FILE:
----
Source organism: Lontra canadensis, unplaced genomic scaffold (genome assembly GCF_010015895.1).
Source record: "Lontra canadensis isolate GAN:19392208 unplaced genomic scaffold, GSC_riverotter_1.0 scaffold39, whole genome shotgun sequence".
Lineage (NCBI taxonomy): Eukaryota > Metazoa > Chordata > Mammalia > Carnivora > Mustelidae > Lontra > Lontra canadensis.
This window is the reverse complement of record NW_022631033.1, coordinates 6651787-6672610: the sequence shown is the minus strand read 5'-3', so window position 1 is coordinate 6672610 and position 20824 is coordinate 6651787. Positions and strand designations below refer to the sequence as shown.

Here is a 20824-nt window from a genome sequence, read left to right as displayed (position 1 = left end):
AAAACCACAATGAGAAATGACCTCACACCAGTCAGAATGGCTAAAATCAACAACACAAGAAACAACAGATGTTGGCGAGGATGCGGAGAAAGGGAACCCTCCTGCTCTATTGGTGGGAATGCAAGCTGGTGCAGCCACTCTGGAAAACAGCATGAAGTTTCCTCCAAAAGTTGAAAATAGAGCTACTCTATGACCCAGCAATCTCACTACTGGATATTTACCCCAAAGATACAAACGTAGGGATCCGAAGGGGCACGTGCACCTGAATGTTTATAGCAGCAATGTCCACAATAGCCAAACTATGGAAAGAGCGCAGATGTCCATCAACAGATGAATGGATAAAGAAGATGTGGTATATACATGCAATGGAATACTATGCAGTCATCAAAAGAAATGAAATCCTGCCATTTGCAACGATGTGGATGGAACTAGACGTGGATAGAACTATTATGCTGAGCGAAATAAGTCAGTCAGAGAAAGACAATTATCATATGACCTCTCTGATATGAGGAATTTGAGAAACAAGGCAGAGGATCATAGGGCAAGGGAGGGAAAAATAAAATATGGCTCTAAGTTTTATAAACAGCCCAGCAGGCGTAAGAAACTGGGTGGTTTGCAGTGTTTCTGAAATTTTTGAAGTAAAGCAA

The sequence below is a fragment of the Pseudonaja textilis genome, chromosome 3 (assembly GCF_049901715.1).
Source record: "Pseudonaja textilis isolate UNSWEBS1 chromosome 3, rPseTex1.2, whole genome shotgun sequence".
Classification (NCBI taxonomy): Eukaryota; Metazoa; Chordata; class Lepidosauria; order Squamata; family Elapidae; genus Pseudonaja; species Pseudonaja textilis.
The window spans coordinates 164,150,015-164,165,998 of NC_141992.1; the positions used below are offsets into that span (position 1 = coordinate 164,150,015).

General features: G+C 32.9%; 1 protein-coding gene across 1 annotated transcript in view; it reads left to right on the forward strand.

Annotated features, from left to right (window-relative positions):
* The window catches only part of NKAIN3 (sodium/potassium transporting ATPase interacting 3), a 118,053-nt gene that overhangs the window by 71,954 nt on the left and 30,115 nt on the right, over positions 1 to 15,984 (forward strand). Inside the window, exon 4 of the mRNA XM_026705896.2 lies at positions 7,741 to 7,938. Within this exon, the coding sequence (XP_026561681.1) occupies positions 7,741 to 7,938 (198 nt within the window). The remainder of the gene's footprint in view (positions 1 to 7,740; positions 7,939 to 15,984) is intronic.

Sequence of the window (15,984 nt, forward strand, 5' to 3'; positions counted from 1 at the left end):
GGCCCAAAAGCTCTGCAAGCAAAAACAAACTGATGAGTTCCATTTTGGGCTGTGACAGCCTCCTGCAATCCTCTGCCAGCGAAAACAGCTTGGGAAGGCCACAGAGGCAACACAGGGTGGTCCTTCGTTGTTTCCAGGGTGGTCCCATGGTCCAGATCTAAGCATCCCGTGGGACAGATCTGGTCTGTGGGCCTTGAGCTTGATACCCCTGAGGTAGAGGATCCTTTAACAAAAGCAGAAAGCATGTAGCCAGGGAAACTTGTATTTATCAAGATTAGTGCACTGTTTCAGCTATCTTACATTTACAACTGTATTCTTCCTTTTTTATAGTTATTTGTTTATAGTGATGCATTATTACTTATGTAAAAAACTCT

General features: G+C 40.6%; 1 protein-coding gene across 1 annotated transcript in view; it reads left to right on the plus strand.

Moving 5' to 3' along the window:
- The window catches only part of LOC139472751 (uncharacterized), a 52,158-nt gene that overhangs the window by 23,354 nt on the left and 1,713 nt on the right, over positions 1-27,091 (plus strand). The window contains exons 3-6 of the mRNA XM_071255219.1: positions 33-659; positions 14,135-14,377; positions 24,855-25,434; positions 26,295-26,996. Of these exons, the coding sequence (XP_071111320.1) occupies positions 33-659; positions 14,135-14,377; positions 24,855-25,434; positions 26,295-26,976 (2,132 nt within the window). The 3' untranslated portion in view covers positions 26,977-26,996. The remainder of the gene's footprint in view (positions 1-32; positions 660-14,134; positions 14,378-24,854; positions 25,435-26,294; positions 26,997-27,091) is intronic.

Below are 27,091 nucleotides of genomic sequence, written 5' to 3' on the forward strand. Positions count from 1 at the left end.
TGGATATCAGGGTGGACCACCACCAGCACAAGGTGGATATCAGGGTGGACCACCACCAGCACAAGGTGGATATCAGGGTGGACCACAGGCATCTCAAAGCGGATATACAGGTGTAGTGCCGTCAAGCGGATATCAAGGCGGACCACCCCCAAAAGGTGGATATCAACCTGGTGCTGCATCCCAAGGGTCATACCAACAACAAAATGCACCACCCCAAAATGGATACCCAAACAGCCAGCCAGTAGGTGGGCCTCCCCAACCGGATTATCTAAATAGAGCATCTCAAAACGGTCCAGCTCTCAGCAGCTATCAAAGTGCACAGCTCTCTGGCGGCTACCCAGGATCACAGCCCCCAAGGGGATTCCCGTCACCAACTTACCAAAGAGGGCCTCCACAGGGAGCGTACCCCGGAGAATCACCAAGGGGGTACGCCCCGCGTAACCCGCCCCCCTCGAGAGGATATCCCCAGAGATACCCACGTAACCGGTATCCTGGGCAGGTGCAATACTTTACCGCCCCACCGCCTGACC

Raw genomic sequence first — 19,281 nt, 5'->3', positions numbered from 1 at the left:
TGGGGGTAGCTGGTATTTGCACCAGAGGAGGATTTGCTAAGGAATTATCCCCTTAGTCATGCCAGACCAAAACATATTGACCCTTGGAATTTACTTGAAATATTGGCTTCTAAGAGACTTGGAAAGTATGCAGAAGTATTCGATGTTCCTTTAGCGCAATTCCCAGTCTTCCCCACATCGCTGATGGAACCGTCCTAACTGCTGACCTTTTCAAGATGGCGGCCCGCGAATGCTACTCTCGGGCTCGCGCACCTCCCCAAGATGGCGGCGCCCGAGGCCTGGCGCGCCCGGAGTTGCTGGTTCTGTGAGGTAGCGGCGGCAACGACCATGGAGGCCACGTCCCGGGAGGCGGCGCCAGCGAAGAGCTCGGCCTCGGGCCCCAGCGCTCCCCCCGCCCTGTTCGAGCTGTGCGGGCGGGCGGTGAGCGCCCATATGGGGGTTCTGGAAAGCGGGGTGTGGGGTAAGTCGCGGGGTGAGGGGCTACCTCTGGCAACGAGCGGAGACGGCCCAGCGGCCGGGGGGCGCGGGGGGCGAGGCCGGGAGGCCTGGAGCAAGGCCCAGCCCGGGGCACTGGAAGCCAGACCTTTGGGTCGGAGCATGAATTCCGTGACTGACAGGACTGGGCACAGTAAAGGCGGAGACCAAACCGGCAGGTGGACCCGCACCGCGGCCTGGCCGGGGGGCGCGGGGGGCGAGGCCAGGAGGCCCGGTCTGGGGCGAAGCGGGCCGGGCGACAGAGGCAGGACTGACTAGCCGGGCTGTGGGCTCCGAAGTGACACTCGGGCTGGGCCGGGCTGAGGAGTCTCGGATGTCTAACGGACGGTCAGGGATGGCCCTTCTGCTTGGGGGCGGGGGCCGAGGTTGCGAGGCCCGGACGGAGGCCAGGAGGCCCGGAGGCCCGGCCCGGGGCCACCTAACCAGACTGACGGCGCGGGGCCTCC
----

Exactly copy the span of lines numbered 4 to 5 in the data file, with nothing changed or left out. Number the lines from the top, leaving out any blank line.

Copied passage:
This window is the reverse complement of record NW_022631033.1, coordinates 6651787-6672610: the sequence shown is the minus strand read 5'-3', so window position 1 is coordinate 6672610 and position 20824 is coordinate 6651787. Positions and strand designations below refer to the sequence as shown.

Here is a 20824-nt window from a genome sequence, read left to right as displayed (position 1 = left end):